- Sports Injury- Repetitive stress injury is observed in athletes who are involved in sports like tennis, baseball and football (quarterback).
- Work Injury- Even people who are employed in jobs, which require frequent lifting, pushing, and pulling may also be prone to degenerative tears of the rotator cuff.
Lack of Blood Supply:
- Ischemia- Atherosclerotic disease may compromise blood supply to rotator cuff muscles.
- Traumatic Ischemia- Sports or work injury may result in rupture of arteries and vein resulting in decreased blood supply to shoulder joint and rotator cuff. Ischemia causes weakness in tendon fibrous tissue; and tendon as well as rotator cuff is prone to injury resulting in tear or rupture.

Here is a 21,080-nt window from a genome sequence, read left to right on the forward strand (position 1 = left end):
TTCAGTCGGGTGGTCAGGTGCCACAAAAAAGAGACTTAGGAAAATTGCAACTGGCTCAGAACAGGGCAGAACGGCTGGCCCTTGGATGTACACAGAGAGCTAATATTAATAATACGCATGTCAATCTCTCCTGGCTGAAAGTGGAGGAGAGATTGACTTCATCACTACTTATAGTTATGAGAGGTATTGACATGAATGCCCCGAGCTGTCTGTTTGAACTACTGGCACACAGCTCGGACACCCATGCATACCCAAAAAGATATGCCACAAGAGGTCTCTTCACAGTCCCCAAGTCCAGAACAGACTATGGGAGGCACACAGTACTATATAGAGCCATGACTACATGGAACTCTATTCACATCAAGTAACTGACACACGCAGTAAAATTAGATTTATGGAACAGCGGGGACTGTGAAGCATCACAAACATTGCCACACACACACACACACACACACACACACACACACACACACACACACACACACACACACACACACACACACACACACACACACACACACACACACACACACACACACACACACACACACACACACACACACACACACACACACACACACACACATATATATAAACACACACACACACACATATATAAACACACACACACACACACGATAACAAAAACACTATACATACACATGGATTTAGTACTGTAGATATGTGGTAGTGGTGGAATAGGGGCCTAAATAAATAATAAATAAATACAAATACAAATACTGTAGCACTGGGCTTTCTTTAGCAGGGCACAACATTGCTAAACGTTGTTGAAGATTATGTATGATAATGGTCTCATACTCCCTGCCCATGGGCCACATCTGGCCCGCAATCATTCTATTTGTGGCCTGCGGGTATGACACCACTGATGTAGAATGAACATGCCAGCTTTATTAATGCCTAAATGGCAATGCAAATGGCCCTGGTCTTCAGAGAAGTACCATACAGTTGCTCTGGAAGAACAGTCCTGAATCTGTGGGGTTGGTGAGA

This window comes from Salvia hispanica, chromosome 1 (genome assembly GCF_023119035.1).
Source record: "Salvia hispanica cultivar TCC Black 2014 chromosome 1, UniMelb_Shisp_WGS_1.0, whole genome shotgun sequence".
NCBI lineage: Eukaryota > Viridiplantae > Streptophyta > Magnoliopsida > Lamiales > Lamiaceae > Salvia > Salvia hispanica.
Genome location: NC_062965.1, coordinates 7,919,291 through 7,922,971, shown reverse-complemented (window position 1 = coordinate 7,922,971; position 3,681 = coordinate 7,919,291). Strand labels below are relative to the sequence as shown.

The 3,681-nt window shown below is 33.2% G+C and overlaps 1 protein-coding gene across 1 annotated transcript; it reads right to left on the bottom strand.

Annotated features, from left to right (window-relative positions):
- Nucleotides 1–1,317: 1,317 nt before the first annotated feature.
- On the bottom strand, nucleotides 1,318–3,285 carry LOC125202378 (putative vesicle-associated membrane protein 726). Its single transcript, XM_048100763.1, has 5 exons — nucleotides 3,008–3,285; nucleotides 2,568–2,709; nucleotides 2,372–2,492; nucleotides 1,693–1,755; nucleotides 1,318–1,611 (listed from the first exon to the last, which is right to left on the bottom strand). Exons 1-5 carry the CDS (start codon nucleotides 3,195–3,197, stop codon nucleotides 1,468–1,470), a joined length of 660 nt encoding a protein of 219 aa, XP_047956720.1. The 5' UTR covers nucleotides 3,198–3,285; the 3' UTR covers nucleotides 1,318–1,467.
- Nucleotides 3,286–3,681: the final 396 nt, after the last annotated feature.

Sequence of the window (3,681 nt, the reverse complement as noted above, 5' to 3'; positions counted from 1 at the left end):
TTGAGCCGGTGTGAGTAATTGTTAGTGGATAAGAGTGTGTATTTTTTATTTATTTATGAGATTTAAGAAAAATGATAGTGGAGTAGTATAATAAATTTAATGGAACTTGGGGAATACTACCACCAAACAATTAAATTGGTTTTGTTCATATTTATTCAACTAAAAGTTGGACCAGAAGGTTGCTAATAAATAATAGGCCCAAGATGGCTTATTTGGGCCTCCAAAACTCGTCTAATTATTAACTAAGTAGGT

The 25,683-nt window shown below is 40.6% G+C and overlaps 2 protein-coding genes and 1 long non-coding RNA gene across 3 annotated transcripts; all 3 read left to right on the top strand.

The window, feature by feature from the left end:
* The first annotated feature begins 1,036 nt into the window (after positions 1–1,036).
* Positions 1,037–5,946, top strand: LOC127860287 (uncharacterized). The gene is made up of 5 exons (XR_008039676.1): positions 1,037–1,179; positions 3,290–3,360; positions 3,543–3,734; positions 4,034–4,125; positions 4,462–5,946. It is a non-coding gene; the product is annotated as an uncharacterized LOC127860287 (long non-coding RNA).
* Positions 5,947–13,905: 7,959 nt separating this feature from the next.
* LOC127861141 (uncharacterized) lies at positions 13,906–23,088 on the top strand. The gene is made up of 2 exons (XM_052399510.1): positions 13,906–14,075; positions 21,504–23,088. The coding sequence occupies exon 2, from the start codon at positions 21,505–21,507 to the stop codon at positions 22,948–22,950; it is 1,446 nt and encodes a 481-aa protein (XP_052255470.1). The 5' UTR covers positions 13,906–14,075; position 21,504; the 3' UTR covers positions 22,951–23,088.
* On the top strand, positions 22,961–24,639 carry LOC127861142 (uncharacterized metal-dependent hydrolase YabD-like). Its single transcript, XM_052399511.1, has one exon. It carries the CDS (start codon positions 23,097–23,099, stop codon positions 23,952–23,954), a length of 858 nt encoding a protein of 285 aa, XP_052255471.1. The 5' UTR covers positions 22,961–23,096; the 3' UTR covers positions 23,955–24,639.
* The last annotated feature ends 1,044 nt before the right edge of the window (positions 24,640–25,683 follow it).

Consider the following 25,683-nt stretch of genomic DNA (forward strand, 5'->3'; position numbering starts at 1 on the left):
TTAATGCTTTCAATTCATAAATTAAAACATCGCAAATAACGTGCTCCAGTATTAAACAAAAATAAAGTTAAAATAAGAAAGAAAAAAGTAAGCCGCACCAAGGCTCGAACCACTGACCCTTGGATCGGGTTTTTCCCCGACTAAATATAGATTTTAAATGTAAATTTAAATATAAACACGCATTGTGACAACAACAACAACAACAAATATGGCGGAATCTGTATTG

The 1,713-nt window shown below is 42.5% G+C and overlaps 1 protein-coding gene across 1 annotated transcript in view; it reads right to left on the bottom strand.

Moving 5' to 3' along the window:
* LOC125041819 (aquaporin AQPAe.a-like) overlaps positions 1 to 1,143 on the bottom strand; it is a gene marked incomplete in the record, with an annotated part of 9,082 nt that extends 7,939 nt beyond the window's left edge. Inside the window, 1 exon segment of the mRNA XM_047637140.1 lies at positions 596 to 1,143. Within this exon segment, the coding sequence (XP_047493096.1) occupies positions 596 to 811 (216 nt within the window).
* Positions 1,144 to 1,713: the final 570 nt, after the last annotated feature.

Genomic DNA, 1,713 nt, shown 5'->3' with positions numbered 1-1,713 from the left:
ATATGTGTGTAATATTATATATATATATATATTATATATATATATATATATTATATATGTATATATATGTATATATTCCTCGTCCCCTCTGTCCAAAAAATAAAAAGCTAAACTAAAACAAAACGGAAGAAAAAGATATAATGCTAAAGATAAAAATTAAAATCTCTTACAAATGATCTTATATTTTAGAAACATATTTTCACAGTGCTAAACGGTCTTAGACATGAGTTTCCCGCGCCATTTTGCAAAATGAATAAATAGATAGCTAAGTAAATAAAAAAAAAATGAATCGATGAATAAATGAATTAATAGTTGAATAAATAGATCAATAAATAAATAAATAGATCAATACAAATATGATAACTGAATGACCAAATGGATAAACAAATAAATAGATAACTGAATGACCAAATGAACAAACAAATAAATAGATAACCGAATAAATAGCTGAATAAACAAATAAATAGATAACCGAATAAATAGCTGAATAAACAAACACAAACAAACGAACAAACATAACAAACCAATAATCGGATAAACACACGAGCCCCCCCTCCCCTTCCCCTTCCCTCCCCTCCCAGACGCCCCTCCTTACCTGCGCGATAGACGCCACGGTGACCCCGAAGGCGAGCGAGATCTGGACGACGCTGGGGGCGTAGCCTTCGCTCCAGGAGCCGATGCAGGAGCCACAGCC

- Spurs- Degenerative Bone overgrowth or spur formation is also a cause of degenerative tear of the rotator cuff and this usually develops on the underside of acromion.
- Shoulder Movement and Friction- Spurs are often sharp and cause friction injury of the tendon. Shoulder joint movement like lifting, flexion, extension, abduction and adduction causes continuous rubbing or friction between rotator cuff and bone spurs resulting in tear or rupture of the tendon.
Risk Factors Of Rotator Cuff Tears
- Age- Older patient are at high risk of injuring rotator cuff
- Smoker- Chronic smoker are at risk of rotator cuff inflammation, tear and delayed healing.2
- Degenerative Disease- Degenerative joint disease affects tendon and joint resulting in weakness of fibrous tissue of rotator cuff.
- Rheumatoid Arthritis- Inflammatory disease like rheumatoid arthritis cases inflammation of rotator cuff and also dislocation of shoulder joint, which often follows rotator cuff tear.